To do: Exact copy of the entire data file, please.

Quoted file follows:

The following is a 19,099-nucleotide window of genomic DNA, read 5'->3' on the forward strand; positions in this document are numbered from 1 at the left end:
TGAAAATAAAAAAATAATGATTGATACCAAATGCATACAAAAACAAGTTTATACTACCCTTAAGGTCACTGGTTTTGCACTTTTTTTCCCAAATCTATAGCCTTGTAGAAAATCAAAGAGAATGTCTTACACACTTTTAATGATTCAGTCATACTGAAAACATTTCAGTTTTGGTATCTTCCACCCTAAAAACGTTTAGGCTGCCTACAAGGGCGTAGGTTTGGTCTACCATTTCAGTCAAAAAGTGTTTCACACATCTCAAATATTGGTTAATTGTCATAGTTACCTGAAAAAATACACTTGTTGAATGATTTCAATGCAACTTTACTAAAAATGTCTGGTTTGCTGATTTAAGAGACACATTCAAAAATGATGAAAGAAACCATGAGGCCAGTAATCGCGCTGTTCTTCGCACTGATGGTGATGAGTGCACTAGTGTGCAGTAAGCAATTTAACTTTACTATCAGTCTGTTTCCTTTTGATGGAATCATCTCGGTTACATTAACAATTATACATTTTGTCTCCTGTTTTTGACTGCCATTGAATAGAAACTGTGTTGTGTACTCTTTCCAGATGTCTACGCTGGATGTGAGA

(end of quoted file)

The following is a 19,099-nucleotide window of genomic DNA, read 5'->3' on the forward strand; positions in this document are numbered from 1 at the left end:
TGAAAATAAAAAAATAATGATTGATACCAAATGCATACAAAAACAAGTTTATACTACCCTTAAGGTCACTGGTTTTGCACTTTTTTTCCCAAATCTATAGCCTTGTAGAAAATCAAAGAGAATGTCTTACACACTTTTAATGATTCAGTCATACTGAAAACATTTCAGTTTTGGTATCTTCCACCCTAAAAACGTTTAGGCTGCCTACAAGGGCGTAGGTTTGGTCTACCATTTCAGTCAAAAAGTGTTTCACACATCTCAAATATTGGTTAATTGTCATAGTTACCTGAAAAAATACACTTGTTGAATGATTTCAATGCAACTTTACTAAAAATGTCTGGTTTGCTGATTTAAGAGACACATTCAAAAATGATGAAAGAAACCATGAGGCCAGTAATCGCGCTGTTCTTCGCACTGATGGTGATGAGTGCACTAGTGTGCAGTAAGCAATTTAACTTTACTATCAGTCTGTTTCCTTTTGATGGAATCATCTCGGTTACATTAACAATTATACATTTTGTCTCCTGTTTTTGACTGCCATTGAATAGAAACTGTGTTGTGTACTCTTTCCAGATGTCTACGCTGGATGTGAGA